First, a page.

Some people view prenuptial agreements as a cynical statement about marriage. However, people who have interests in family businesses, have employment benefits that were earned prior to the marriage or are the potential beneficiaries of trusts or inheritances may want the security of knowing that certain assets can be protected from disruption in the event of a divorce or protected from probate claims on death. The reality is that no marriage lasts forever. Whether there is a divorce or one of the parties passes away, every marriage will end at some point. A prenuptial is simply a hedge against that reality. It can protect financial interests and take much of the conflict and uncertainty if there is a divorce proceeding or prevent estate litigation and preserve careful succession plans in the event of death.
The attorneys of Hogan Omidi, PC, can draft or review your marital agreement or cohabitation agreement so that you (as well as your partner) have peace of mind as you embark on your life together.
From Kathleen’s interview for the Masters of Family Law series on ReelLawyers.com.
When Is A Prenup Or Postnup Appropriate?
A prenuptial agreement, also known as a premarital or antenuptial agreement, is a written legal arrangement between two people who are getting married. The primary purpose of a “prenup” is to identify and preserve separate property interests. A valid prenuptial supersedes the presumptive classification and division of assets under Colorado’s equitable distribution statute if there is a divorce and can supersede the provision of state law setting forth the entitlements of a surviving spouse when the other spouse dies. A prenuptial agreement may be merited:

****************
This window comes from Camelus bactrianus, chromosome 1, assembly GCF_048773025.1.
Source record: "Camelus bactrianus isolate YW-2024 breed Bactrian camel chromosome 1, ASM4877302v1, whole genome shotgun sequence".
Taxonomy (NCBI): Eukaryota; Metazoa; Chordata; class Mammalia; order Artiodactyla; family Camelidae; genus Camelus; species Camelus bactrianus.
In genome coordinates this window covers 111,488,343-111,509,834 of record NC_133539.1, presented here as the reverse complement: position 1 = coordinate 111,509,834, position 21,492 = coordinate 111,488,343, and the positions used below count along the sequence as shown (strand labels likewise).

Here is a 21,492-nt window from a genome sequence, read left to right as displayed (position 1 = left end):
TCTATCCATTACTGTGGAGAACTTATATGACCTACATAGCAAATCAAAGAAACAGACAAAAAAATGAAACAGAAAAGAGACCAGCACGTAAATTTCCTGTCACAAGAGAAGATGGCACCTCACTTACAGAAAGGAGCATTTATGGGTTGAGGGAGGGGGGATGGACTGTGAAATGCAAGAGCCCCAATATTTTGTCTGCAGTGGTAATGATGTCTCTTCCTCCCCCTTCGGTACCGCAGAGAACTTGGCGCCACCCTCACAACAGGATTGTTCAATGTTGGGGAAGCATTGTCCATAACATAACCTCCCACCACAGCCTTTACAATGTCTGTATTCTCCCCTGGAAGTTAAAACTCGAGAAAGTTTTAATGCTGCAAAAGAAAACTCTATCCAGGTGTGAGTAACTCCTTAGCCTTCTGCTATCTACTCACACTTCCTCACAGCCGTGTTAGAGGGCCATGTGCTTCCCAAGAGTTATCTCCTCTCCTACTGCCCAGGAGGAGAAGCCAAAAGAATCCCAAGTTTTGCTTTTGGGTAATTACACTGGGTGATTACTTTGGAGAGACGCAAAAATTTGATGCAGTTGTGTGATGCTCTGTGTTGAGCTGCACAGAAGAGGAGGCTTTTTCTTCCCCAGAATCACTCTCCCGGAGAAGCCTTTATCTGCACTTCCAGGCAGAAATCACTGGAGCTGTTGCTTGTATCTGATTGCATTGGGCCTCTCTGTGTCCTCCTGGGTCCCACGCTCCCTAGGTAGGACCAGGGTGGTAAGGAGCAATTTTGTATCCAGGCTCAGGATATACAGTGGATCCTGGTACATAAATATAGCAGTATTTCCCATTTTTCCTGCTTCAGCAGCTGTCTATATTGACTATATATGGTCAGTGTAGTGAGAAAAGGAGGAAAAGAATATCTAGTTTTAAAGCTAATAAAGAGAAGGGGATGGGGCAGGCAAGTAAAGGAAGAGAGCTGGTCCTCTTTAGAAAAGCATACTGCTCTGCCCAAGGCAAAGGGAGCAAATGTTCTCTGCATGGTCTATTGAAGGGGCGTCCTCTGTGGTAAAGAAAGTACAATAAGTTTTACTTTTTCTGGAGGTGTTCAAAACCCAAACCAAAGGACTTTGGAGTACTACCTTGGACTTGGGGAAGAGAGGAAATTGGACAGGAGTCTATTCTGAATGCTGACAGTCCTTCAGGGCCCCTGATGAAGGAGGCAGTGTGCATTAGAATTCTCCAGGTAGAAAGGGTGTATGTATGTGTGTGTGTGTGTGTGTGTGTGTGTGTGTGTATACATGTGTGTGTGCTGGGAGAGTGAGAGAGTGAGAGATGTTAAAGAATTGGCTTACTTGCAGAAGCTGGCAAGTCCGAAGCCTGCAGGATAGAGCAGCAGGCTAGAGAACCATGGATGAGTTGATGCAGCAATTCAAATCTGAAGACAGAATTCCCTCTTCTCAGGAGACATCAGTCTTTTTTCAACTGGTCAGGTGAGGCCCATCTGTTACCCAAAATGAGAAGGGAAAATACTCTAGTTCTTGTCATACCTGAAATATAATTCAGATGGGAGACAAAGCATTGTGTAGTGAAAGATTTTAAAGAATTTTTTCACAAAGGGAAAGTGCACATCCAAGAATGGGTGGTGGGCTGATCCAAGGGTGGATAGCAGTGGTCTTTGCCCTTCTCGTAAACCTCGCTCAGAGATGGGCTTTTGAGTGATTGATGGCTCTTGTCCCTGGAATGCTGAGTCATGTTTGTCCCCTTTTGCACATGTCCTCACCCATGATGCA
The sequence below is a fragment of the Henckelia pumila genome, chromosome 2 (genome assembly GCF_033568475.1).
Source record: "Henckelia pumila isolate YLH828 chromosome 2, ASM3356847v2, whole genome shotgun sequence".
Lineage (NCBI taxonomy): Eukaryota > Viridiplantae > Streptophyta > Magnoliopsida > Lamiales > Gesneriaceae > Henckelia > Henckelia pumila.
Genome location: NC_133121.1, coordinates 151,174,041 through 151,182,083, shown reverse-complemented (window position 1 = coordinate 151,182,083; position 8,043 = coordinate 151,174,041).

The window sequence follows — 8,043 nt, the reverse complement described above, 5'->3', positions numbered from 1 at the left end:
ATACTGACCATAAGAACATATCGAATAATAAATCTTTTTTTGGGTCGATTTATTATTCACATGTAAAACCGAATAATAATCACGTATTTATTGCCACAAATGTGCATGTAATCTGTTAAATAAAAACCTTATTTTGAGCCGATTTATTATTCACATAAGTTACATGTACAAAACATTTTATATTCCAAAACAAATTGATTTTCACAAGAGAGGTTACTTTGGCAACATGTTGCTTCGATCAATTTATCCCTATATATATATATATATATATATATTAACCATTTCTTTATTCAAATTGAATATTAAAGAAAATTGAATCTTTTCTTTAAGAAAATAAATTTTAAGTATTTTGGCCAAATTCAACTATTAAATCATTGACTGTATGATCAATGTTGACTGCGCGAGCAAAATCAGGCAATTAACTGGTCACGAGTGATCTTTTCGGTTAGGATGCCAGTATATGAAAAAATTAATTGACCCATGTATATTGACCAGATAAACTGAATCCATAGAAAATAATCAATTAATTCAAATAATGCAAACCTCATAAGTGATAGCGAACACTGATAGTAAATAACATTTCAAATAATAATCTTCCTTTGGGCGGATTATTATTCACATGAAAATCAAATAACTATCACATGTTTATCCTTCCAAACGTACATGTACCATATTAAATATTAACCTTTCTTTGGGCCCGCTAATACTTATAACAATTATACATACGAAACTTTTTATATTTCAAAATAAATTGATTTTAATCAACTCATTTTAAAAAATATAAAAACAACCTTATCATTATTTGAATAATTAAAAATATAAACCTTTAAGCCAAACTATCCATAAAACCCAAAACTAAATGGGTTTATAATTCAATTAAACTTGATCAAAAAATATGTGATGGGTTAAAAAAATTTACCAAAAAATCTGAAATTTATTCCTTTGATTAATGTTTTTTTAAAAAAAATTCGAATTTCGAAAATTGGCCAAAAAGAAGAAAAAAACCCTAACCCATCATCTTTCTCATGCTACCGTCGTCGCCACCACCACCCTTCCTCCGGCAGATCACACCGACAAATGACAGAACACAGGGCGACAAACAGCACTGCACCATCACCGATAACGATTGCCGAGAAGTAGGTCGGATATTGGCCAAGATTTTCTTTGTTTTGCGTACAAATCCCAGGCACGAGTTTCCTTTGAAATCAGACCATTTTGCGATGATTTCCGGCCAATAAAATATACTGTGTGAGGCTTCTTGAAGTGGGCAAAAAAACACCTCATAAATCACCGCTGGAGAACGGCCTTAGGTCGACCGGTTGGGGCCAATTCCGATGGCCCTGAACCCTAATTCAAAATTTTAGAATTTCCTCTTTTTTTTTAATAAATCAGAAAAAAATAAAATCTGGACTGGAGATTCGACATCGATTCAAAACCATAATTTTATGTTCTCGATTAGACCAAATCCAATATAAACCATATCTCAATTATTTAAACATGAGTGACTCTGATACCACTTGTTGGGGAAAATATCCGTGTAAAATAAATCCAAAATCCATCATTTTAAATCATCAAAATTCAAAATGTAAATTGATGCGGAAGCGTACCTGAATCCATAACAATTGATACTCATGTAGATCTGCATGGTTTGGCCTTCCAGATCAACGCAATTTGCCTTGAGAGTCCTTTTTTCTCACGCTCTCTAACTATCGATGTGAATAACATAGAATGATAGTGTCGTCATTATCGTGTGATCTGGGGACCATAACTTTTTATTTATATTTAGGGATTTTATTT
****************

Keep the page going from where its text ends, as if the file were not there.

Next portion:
- When one party brings significant assets to the marriage
- When both parties own assets they want to keep separate
- To protect a business or professional practice from divorce claims
- To preserve inheritance rights of children from a prior marriage
- In anticipation of a future inheritance
The agreement specifies “mine and yours” for purposes of property division in the event of a divorce or the death of either spouse. It might also specify how the couple’s affairs will be managed, including steps to avoid commingling of separate property during the marriage. Prenuptials cannot dictate custody of children or child support. The parties can stipulate a limit on spousal support, or entirely eliminate the right to spousal support. However, those types of provisions are subject to court review if there is a divorce. If the court finds the spousal support prohibition to be patently unfair, it could strike that provision while upholding the remainder of the agreement.
Requirements for Prenups in Colorado
In order for a prenuptial agreement to be valid in Colorado, it must meet certain legal requirements. First and foremost, it must be in writing, and both spouses must voluntarily agree to the terms of the contract. This means that neither spouse can be forced into signing a prenup against their will.
Additionally, spouses are required to disclose their assets and current financial obligations before entering into a prenup. Ideally, this disclosure should be made in writing and should include an accurate accounting of each spouse’s assets and debts. Spouses are required to provide this information to each other freely and without coercion.
Finally, no quid pro quo is required for a prenuptial agreement. Either spouse may give up statutory rights without receiving anything in return. For example, a spouse could agree to waive their right to receive anything on the death of the other just in exchange for the agreement to marry each other.